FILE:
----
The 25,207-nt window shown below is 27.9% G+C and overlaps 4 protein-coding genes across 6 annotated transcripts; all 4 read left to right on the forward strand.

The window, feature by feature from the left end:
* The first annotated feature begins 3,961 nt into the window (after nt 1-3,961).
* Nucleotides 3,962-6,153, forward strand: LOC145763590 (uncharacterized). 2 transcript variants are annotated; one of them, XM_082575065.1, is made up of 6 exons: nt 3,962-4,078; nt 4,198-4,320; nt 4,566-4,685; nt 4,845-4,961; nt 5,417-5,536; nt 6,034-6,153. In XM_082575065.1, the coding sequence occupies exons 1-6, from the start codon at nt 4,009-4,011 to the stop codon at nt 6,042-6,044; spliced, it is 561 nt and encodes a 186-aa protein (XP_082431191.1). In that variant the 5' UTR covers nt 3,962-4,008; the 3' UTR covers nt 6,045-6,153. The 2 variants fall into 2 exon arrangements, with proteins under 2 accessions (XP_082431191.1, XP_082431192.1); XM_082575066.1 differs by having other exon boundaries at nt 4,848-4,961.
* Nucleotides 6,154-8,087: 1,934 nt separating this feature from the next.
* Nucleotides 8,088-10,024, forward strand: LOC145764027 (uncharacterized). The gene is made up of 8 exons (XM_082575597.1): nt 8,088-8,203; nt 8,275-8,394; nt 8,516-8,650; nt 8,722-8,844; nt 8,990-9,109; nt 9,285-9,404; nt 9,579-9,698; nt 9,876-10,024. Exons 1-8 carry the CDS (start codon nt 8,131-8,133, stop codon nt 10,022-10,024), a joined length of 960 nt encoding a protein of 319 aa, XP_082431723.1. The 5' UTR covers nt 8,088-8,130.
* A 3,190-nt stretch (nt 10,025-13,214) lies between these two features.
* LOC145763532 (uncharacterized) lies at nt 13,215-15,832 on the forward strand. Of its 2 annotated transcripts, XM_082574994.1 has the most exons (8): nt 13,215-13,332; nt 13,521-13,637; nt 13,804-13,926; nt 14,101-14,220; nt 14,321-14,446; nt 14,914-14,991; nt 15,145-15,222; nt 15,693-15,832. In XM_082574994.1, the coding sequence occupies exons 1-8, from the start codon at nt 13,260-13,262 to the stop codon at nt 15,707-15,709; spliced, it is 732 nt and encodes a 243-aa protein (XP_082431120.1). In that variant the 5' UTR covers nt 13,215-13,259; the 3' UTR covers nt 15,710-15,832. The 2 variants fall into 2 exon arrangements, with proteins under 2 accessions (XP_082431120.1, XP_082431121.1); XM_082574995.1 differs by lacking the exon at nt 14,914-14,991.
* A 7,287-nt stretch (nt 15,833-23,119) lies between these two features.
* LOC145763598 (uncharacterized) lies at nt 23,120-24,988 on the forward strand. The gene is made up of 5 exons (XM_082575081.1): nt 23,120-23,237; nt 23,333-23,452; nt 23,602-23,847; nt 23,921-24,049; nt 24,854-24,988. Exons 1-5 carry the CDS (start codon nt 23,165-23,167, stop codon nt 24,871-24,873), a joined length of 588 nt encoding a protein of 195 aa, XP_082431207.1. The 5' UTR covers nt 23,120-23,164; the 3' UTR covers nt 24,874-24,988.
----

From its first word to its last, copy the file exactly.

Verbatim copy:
The 25,207-nt window shown below is 27.9% G+C and overlaps 4 protein-coding genes across 6 annotated transcripts; all 4 read left to right on the forward strand.

The window, feature by feature from the left end:
* The first annotated feature begins 3,961 nt into the window (after nt 1-3,961).
* Nucleotides 3,962-6,153, forward strand: LOC145763590 (uncharacterized). 2 transcript variants are annotated; one of them, XM_082575065.1, is made up of 6 exons: nt 3,962-4,078; nt 4,198-4,320; nt 4,566-4,685; nt 4,845-4,961; nt 5,417-5,536; nt 6,034-6,153. In XM_082575065.1, the coding sequence occupies exons 1-6, from the start codon at nt 4,009-4,011 to the stop codon at nt 6,042-6,044; spliced, it is 561 nt and encodes a 186-aa protein (XP_082431191.1). In that variant the 5' UTR covers nt 3,962-4,008; the 3' UTR covers nt 6,045-6,153. The 2 variants fall into 2 exon arrangements, with proteins under 2 accessions (XP_082431191.1, XP_082431192.1); XM_082575066.1 differs by having other exon boundaries at nt 4,848-4,961.
* Nucleotides 6,154-8,087: 1,934 nt separating this feature from the next.
* Nucleotides 8,088-10,024, forward strand: LOC145764027 (uncharacterized). The gene is made up of 8 exons (XM_082575597.1): nt 8,088-8,203; nt 8,275-8,394; nt 8,516-8,650; nt 8,722-8,844; nt 8,990-9,109; nt 9,285-9,404; nt 9,579-9,698; nt 9,876-10,024. Exons 1-8 carry the CDS (start codon nt 8,131-8,133, stop codon nt 10,022-10,024), a joined length of 960 nt encoding a protein of 319 aa, XP_082431723.1. The 5' UTR covers nt 8,088-8,130.
* A 3,190-nt stretch (nt 10,025-13,214) lies between these two features.
* LOC145763532 (uncharacterized) lies at nt 13,215-15,832 on the forward strand. Of its 2 annotated transcripts, XM_082574994.1 has the most exons (8): nt 13,215-13,332; nt 13,521-13,637; nt 13,804-13,926; nt 14,101-14,220; nt 14,321-14,446; nt 14,914-14,991; nt 15,145-15,222; nt 15,693-15,832. In XM_082574994.1, the coding sequence occupies exons 1-8, from the start codon at nt 13,260-13,262 to the stop codon at nt 15,707-15,709; spliced, it is 732 nt and encodes a 243-aa protein (XP_082431120.1). In that variant the 5' UTR covers nt 13,215-13,259; the 3' UTR covers nt 15,710-15,832. The 2 variants fall into 2 exon arrangements, with proteins under 2 accessions (XP_082431120.1, XP_082431121.1); XM_082574995.1 differs by lacking the exon at nt 14,914-14,991.
* A 7,287-nt stretch (nt 15,833-23,119) lies between these two features.
* LOC145763598 (uncharacterized) lies at nt 23,120-24,988 on the forward strand. The gene is made up of 5 exons (XM_082575081.1): nt 23,120-23,237; nt 23,333-23,452; nt 23,602-23,847; nt 23,921-24,049; nt 24,854-24,988. Exons 1-5 carry the CDS (start codon nt 23,165-23,167, stop codon nt 24,871-24,873), a joined length of 588 nt encoding a protein of 195 aa, XP_082431207.1. The 5' UTR covers nt 23,120-23,164; the 3' UTR covers nt 24,874-24,988.